Viking Era

Condensed timeline of Viking Age

Norwegian Viking statue. Image courtesy of Adobe Stock.

Looking for a condensed timeline of the Viking Era?

The translator’s notes of The Long Ships (New York Review Books Classics) by Frans G. Bengtsson provide a very short survey of the Viking era.

Norwegians and Danes usually went west to wreak havoc and seek their fortunes. Swedes usually went east, across the Baltic.

Here is his summarized timeline, paraphrased by me with several additions:

  • 793 – Lindinsfarne raid – Usually considered by most writers as the start of the Viking Age. Other events could also be used, but this is most common starting point.
  • ~800 – Raids on Ireland begin.
  • 838 – Raids on England begin in large numbers.
  • ~840 – ~900 – England hit hard by raids, especially at the end of that timeframe by Ragnar Lothbrok (Hairy Breeches) and his sons.
  • 860 – Vikings settle Iceland.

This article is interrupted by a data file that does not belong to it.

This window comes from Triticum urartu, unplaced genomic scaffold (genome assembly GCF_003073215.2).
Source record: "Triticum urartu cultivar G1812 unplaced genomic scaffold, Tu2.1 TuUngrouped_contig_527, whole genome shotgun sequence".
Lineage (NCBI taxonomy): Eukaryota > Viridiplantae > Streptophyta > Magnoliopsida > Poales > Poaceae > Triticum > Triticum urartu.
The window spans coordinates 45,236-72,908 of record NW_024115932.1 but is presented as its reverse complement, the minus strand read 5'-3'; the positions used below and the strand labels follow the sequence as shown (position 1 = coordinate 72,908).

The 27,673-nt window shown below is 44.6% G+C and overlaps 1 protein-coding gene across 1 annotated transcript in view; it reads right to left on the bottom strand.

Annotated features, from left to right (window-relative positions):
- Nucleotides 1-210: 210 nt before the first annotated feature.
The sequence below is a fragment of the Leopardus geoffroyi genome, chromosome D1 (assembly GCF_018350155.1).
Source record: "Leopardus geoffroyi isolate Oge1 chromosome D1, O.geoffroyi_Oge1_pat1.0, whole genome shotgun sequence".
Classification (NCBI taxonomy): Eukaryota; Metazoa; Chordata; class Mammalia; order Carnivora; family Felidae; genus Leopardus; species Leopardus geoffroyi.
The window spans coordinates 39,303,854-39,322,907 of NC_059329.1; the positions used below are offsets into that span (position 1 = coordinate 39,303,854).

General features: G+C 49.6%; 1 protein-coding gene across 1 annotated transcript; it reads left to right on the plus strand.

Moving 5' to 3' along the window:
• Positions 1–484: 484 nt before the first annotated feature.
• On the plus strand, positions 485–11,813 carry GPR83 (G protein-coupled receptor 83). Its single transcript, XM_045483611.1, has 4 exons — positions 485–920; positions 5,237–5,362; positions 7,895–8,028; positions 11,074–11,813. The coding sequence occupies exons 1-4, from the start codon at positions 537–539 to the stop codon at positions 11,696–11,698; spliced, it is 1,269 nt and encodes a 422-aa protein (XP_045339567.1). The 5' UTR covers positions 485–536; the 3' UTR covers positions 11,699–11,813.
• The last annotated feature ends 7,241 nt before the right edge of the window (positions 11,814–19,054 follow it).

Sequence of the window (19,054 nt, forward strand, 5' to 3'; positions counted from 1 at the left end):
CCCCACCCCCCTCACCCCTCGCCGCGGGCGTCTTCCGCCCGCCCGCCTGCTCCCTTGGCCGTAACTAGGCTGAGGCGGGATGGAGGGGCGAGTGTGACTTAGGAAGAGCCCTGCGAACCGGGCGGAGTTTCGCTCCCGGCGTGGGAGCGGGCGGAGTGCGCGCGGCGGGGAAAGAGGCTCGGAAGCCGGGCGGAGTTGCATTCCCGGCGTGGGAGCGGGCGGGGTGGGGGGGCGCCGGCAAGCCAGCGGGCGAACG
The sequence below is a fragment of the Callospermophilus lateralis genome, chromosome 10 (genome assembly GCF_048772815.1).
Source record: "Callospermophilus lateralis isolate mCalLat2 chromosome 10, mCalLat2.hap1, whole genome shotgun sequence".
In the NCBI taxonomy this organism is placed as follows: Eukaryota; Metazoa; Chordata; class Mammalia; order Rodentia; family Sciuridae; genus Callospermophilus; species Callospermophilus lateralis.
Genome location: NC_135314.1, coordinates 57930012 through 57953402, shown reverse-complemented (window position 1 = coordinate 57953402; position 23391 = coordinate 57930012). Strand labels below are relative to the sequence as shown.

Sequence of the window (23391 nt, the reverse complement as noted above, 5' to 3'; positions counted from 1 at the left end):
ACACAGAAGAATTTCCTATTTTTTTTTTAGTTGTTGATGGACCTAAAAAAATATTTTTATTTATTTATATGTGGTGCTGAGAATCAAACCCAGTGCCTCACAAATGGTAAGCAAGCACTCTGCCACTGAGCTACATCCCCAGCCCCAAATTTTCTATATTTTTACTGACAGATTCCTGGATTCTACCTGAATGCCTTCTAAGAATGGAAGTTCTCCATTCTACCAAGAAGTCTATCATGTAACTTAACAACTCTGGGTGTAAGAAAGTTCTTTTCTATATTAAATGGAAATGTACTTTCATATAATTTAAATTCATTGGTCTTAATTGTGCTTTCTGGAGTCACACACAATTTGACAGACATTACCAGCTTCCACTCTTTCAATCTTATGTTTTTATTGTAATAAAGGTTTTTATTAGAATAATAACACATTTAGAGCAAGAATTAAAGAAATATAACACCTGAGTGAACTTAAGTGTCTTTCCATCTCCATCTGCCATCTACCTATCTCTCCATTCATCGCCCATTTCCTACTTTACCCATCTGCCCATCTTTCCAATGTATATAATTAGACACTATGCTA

• 896 – Alfred stops Vikings; England enjoys 60 years of mostly calm.
  • 911 – Charles the Simple grants coastal region of Frankia to Vikings, with promise they will stop other Vikings from raiding. This becomes Normandy, which enters English history somewhat later; see 1066.
  • ~960 – England again focus of Viking raids.
  • 986 – Vikings settle Greenland.
  • 989 – Norwegian Haakon defeats Jomsvikings in major Battle of Jörundfjord.  Haakon’s fleet of 180 or more ships defeats the attacking fleet of 60 ships.
  • 990 – Jomsviking leader Styrbjörn killed in battle on Fyris Plain near Uppsala.
  • 1066 – Battle of Stamford Bridge – Defeat of Norwegian force commanded by King Harold Hardrada by English king Harold Godwinson. If you are looking for a specific date to mark the end of the Viking Age, this battle is typically considered to be the end point.
  • 1066, three weeks later – The English army is defeated by the Normans at the battle of Hastings.
  • 1070, 1098, 1102 – Additional raids on England by Danes and Norwegians which add fuzziness to the exact date of the end of the Viking Age.

That list is more heavily focused on the west, since that is where the novel is set.

Like I said, a very short history, but useful from a big picture perspective. Haven’t cross-referenced those dates to more detailed histories. May fine tune the list later, but will leave it as is for the moment.

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